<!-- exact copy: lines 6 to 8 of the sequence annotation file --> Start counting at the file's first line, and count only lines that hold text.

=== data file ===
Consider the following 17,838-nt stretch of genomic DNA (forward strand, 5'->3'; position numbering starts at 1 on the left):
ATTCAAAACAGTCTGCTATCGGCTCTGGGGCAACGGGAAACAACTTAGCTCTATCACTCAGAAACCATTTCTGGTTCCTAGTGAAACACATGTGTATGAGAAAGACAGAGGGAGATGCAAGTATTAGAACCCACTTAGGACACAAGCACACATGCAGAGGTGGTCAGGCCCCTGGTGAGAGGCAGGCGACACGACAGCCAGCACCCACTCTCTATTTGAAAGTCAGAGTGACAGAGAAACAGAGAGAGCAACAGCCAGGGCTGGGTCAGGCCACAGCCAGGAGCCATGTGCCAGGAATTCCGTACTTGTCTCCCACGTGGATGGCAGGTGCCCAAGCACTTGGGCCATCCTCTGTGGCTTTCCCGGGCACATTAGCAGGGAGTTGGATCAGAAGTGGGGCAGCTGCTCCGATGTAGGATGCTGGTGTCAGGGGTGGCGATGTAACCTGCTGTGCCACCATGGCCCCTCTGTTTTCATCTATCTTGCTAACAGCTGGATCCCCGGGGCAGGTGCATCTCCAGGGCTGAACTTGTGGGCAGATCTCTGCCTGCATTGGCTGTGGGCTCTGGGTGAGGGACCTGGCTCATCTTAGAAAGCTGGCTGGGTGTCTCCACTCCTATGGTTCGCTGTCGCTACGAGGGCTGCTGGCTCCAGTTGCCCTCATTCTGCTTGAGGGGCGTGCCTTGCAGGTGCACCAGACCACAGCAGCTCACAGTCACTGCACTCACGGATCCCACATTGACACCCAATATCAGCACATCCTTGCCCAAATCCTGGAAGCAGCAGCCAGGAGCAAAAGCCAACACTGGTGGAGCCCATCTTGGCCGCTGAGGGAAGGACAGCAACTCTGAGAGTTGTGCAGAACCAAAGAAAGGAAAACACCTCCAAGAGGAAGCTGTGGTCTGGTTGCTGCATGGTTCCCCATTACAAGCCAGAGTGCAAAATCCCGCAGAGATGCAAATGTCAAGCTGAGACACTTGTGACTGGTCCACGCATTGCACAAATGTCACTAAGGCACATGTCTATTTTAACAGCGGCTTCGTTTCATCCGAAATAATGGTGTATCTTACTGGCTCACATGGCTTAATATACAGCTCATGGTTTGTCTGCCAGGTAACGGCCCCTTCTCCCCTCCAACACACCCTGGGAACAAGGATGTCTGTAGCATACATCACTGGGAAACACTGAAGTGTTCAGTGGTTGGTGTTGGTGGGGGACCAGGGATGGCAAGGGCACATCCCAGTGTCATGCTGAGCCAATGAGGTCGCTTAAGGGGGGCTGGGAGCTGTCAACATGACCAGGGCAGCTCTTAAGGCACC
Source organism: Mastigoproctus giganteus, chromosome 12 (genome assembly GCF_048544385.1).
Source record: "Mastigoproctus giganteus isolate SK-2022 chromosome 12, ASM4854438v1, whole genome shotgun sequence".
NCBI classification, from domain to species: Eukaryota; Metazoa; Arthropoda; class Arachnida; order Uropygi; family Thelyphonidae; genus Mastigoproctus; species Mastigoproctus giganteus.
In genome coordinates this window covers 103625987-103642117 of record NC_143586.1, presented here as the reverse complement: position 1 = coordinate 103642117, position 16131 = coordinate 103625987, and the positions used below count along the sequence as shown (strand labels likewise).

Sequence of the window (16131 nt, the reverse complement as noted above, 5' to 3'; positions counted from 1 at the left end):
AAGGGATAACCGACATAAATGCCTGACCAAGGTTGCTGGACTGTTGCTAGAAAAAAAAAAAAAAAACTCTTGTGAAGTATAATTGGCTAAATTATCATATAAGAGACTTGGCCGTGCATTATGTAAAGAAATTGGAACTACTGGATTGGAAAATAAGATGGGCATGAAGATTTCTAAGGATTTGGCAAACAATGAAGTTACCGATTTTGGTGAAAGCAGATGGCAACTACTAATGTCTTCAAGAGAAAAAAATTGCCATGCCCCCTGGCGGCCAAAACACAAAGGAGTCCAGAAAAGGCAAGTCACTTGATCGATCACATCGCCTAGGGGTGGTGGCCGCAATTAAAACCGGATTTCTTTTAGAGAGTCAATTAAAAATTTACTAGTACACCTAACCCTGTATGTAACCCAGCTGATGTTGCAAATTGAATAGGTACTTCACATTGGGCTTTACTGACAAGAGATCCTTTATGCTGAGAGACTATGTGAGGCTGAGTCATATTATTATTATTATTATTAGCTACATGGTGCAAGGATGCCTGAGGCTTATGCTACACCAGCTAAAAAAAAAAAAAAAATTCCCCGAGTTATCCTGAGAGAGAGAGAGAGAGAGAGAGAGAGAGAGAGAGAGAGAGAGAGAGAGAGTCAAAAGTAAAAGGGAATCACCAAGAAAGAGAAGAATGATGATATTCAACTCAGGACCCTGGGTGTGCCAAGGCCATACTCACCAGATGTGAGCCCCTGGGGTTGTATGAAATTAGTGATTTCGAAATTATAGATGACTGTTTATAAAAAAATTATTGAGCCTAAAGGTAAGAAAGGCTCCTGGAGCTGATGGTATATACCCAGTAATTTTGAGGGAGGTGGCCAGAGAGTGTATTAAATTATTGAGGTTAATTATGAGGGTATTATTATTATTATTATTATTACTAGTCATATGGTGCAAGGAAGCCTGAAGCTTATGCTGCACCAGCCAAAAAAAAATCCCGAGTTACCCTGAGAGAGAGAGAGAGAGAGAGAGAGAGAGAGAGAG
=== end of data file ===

In genome coordinates this window covers 103625987-103642117 of record NC_143586.1, presented here as the reverse complement: position 1 = coordinate 103642117, position 16131 = coordinate 103625987, and the positions used below count along the sequence as shown (strand labels likewise).

Sequence of the window (16131 nt, the reverse complement as noted above, 5' to 3'; positions counted from 1 at the left end):
AAGGGATAACCGACATAAATGCCTGACCAAGGTTGCTGGACTGTTGCTAGAAAAAAAAAAAAAAAACTCTTGTGAAGTATAATTGGCTAAATTATCATATAAGAGACTTGGCCGTGCATTATGTAAAGAAATTGGAACTACTGGATTGGAAAATAAGATGGGCATGAAGATTTCTAAGGATTTGGCAAACAATGAAGTTACCGATTTTGGTGAAAGCAGATGGCAACTACTAATGTCTTCAAGAGAAAAAAATTGCCATGCCCCCTGGCGGCCAAAACACAAAGGAGTCCAGAAAAGGCAAGTCACTTGATCGATCACATCGCCTAGGGGTGGTGGCCGCAATTAAAACCGGATTTCTTTTAGAGAGTCAATTAAAAATTTACTAGTACACCTAACCCTGTATGTAACCCAGCTGATGTTGCAAATTGAATAGGTACTTCACATTGGGCTTTACTGACAAGAGATCCTTTATGCTGAGAGACTATGTGAGGCTGAGTCATATTATTATTATTATTATTAGCTACATGGTGCAAGGATGCCTGAGGCTTATGCTACACCAGCTAAAAAAAAAAAAAAAATTCCCCGAGTTATCCTGAGAGAGAGAGAGAGAGAGAGAGAGAGAGAGAGAGAGAGAGAGAGAGAGAGTCAAAAGTAAAAGGGAATCACCAAGAAAGAGAAGAATGATGATATTCAACTCAGGACCCTGGGTGTGCCAAGGCCATACTCACCAGATGTGAGCCCCTGGGGTTGTATGAAATTAGTGATTTCGAAATTATAGATGACTGTTTATAAAAAAATTATTGAGCCTAAAGGTAAGAAAGGCTCCTGGAGCTGATGGTATATACCCAGTAATTTTGAGGGAGGTGGCCAGAGAGTGTATTAAATTATTGAGGTTAATTATGAGGGTATTATTATTATTATTATTATTACTAGTCATATGGTGCAAGGAAGCCTGAAGCTTATGCTGCACCAGCCAAAAAAAAATCCCGAGTTACCCTGAGAGAGAGAGAGAGAGAGAGAGAGAGAGAGAGAG